Tag

dog

Close up image of chihuaha face

WHY YOUR DOG SMELLS BETTER THAN YOU

By | Behavior, Client Education

A dog’s sense of smell is about 1,000 to 10,000,000 times more sensitive than a human’s (depending on the breed). While you have about 5 million scent glands, a dog, depending on the breed, has anywhere from 125 million to 300 million making your dog’s sense of smell 10,000 to 100,000 times better than yours. And the part of a dog’s brain that is used to analyze smells is, proportionally speaking, 40 times greater than a human’s.

Dogs’ noses function quite differently from ours. When we inhale, we smell and breathe through the same airways within our nose. When dogs inhale, a fold of tissue just inside their nostril helps to separate these two functions.

Dogs also have a second olfactory capability, due to the Jacobson’s organ, an organ not found in human. Also called the vomeronasal organ, it’s located in the bottom of a dog’s nasal passage and picks up a variety of pheromones, the chemicals unique to each animal species that signal mating readiness and other sex-related details.

So how good is a dog’s sense of smell? If we used the sense of sight as an analogy, it means that what you can see 1/3 of a mile away, your dog could see 3,000 miles away.

We might notice a teaspoon of sugar in our cup of coffee- A dog can detect that teaspoon of sugar in a million gallons of water. Or one rotten apple in two million barrels.

Face of a tan and white dog with a cute nose.

Cute face, cute nose! At Johnson Ranch Animal Clinic.

A drug sniffing dog detected 35 pounds of marijuana that was packed in a plastic container and submerged in a gas tank filled with gasoline.

A cancer-sniffing dog kept returning to a spot on a patient’s skin that doctors had declared cancer-free. A subsequent biopsy confirmed there was melanoma in a small fraction of the cells.

What does this super sense of smell mean for your family dog’s behavior?

It’s why male dogs that have not been neutered can pick up a scent and follow their nose to the receptive female that might be nowhere in the neighborhood.

It’s why your dog knows there’s a treat sitting on a table that is too high up for him to ever be able to see it.

It’s why the local fire hydrant and/or tree, acts as Fido’s Facebook- letting all the dogs know who’s been by.

Yellow fire hydrant.

Facebook for Dogs in San Tan Valley, waiting for someone to come along and “post” on its time line.

 

 

Have a question about your pet or its behavior?  Contact us at Johnson Ranch Animal Clinic by texting or calling  480-987-4555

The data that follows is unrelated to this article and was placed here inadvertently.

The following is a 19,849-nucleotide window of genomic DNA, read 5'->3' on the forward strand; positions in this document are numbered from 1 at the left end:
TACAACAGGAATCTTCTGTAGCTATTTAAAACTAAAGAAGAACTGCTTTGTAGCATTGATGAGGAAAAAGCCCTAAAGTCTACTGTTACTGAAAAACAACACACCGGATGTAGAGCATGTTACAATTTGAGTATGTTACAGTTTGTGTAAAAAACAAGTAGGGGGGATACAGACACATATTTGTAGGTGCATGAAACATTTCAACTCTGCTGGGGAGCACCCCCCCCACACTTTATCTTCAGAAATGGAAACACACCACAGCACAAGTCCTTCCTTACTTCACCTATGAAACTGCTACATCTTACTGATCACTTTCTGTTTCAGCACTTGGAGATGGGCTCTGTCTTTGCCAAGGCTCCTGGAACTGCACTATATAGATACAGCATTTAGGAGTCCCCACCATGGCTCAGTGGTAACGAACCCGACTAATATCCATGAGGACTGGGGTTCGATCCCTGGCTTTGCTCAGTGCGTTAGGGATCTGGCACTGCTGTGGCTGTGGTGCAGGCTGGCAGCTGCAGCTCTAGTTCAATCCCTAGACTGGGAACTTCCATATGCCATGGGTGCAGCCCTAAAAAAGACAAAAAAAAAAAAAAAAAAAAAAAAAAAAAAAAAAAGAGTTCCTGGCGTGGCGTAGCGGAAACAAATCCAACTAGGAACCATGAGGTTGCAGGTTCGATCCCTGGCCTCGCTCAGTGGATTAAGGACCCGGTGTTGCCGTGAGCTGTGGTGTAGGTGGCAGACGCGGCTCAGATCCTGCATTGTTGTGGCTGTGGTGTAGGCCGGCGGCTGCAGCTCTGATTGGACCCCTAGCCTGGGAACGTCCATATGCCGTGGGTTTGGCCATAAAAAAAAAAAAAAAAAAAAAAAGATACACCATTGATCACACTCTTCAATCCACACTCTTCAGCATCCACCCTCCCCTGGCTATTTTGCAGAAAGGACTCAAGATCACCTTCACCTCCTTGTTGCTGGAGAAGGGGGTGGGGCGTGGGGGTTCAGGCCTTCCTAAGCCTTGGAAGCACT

long haired daschund after receiving antivenin for rattlesnake bite

SNAKE BITE BONNIE – What to do if a rattlesnake bites your pet!

By | Cases, Client Education

Snake Bite Bonnie

No matter how careful you are

No matter careful you are to insure your pet’s safety, no matter how mindful you are that it’s rattlesnake season, could this happen to your dog? Bonnie, a sweet little miniature Dachshund, did nothing wrong. Her owners did nothing wrong. She was just playing in her yard along with the other dogs at her house.  Suddenly, a rattlesnake appeared, biting her on the right side of the muzzle.

The owners scooped Bonnie up, jumped into the car and made the 35 minute drive from Florence to Johnson Ranch Animal Clinic in 20 minutes.

A Diamondback Rattlesnake like the one that bit Bonnie.

A Diamondback Rattlesnake like the one that bit Bonnie.

When Bonnie got to the clinic she was lying on her side, unresponsive with labored breathing and a weak pulse. Her muzzle, where she had been bitten, was swelling. She laid there on her side, not moving. The experienced staff at Johnson Ranch Animal Clinic immediately took Bonnie in and began administering oxygen. As Dr. Schmidt evaluated the dog’s condition, IV fluids were started. Narcotics were given for pain. He explained the situation to the owners who already were prepared for the worst.  At this point it been less than 40 minutes since Bonnie had been bitten and she looked bad. She would have a chance with antivenin and the owners gave the go ahead.

Johnson Ranch Animal Clinic always has antivenin on hand for its clients and their pets and a vial was reconstituted. Within an hour of being bitten, Bonnie had received the antivenin and was being monitored continuously by the experienced and well trained staff. A technician constantly monitored her condition throughout the day. Later that afternoon, Bonnie became more alert and responsive. By the end of the day she was able to sit up and move around. Eventually she could walk a few steps.

This story has a happy ending because:

A).The owners got their pet to the veterinarian immediately.

B). Antivenin was administered quickly.

But luck had something to do with it as well. Rattlesnake bites can, and often are, fatal and responsible pet owners are going to great lengths to keep their pets safe. The rattlesnake vaccine can buy time and mitigate the effects of a snakebite. “Snake proofing” pets to steer clear of snakes is helpful but doesn’t take into account snakes that literally come out of nowhere. Additionally, some people are reluctant to subject their dog to the electric shock used with most snake proofing methods even though that shock could save their pet’s life. And, while Johnson Ranch Animal Clinic stocks antivenin– the cost, while nowhere approaching what’s spent when a human gets bit, is not cheap. So what is a responsible pet owner to do? Everything possible to insure your pet and a snake never, ever meet. That means assuming rattlesnakes are everywhere.